Worlds Easiest Way to Critique a Design

I just read a lovely article on how to critique design, and it was insightful and all that, but I can’t remember a single thing it said now, ten minutes later (could be my worsening ADHD. Shiny! Shiny!).

Here is a simple simple way to critique a design, so when people say “what do you think?” you can say something actionable and useful.

How to Critique a Design in TWO steps

1. Look at the design.

Ask yourself, “What is the single thing the business wants people to do, according to this design.”

For example, look at Amazon, a fairly successful business, I think we can agree. And look at their page. Amazon wants you to buy things. Usually one thing; today for me it’s the kindle. And although I’m sure wishlists and saved items, and recommendations are important, today they want me to buy a kindle, and aren’t going to distract me from that.

Here’s another one to try to decode: Google. Can you guess what Google wants you to do?

2. Ask the person who is asking your advice “what is the single thing the business wants people to do?” If they can’t answer, you can say about the design, “Looks nice to me.”

Because your advice is just as valuable as when your wife asks, “Do I look good in this dress?”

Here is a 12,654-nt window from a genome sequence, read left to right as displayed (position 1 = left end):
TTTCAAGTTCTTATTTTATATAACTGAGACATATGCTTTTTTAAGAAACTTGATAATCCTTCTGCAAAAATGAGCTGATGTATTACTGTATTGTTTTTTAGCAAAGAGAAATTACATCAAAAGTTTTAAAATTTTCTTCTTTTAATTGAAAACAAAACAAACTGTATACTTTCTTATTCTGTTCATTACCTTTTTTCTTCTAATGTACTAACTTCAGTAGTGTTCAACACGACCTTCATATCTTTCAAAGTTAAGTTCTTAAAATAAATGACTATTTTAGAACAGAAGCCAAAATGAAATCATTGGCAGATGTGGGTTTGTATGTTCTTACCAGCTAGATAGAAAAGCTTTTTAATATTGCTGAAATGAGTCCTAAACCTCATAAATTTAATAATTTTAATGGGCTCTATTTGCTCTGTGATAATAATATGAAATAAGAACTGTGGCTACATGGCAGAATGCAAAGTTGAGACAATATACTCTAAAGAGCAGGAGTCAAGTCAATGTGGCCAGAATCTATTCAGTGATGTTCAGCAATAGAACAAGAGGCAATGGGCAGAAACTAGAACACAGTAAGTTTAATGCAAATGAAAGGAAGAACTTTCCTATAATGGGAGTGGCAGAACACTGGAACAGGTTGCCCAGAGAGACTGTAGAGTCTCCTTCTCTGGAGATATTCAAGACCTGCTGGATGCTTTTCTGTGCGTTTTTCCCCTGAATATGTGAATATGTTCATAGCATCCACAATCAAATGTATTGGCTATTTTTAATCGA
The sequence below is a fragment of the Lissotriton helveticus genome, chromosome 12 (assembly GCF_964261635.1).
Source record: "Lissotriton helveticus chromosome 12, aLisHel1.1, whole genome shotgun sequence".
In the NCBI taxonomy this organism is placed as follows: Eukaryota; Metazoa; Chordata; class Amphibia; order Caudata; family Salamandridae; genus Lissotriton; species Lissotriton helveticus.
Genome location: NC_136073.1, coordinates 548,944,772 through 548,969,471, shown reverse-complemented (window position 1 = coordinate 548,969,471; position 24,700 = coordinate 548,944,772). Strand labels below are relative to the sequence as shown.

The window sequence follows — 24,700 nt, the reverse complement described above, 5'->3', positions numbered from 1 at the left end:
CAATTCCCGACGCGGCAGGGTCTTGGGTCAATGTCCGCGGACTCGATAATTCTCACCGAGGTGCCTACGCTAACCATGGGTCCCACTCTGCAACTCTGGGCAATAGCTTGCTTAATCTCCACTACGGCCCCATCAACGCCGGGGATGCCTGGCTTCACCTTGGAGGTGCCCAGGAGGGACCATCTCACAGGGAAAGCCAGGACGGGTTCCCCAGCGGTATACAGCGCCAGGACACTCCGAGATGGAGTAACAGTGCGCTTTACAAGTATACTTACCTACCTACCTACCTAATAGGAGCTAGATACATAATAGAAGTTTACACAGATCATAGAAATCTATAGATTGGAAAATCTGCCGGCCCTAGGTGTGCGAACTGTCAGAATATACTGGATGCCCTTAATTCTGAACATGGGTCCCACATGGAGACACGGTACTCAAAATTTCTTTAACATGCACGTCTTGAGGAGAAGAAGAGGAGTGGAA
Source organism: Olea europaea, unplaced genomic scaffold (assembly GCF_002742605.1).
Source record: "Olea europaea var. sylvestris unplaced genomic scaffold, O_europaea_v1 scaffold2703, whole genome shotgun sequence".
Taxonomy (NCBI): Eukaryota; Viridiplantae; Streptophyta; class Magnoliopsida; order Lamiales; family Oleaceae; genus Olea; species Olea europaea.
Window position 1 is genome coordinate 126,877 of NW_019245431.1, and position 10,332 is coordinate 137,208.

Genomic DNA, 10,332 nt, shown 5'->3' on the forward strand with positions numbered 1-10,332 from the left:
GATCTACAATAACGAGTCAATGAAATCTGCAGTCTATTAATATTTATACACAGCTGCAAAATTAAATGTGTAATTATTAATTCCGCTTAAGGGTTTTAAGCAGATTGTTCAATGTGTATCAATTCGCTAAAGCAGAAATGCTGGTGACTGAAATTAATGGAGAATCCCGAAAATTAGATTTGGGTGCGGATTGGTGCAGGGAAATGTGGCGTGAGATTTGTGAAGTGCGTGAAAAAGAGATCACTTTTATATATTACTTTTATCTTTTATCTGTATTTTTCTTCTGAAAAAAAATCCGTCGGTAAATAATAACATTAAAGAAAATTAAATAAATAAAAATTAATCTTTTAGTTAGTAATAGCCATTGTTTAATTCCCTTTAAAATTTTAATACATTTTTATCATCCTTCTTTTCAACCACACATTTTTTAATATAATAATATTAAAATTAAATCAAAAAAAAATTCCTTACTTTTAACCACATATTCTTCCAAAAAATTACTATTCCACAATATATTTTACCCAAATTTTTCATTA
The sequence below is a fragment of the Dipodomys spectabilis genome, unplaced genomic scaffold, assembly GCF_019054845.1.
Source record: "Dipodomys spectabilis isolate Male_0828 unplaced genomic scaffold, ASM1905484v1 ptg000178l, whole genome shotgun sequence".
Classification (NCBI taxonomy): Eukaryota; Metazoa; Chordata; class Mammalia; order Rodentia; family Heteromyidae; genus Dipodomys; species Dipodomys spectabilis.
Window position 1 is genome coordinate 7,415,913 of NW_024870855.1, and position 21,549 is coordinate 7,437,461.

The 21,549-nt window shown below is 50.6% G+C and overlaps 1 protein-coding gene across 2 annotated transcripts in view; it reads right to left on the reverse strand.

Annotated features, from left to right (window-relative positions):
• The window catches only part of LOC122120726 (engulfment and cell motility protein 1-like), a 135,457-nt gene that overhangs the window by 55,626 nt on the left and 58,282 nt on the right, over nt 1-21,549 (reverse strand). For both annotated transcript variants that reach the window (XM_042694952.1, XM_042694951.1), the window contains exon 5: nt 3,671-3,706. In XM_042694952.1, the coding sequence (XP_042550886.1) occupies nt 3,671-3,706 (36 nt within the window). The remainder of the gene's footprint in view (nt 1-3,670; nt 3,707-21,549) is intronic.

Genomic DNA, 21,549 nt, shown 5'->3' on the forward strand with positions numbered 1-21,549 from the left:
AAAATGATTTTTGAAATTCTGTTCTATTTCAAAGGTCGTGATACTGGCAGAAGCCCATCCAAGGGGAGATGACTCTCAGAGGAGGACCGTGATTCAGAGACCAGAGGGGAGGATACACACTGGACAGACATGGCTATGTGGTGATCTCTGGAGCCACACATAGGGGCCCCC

Be polite, back away slowly. They are doomed.

But if they do know what they need their users to do, well voila! You can now match that against your impression of the site, and say either,

“It’s working for me”


“I think it’s needs a little work. I’m not getting that message.”

Advice without context is like wine without a corkscrew: not only useless but frustrating.

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  1. 1
    Eric Reiss

    Excellent advice. Particularly No. 1 – what is the single most important business goal. This is what we should have been thinking about back in 1993. Too bad that so many clients (and so many industry professionals) still don’t understand this.

    I’m hoping that someone with a different academic background than my own (performing arts, political science, and Egyptology) will finally understand that the dopamine rush we get from the “Looks nice to me” designs approved in the boardroom is actually thwarted by the limpic system when people later on try to solve their online tasks: “Get that damned eyecandy out of the way so I can get to the content I need.”

    As to your final piece of advice: “Advice without context is like wine without a corkscrew…” It seems to me that context is the kingdom: if the wine is in a glass, the corkscrew is unnecessary.

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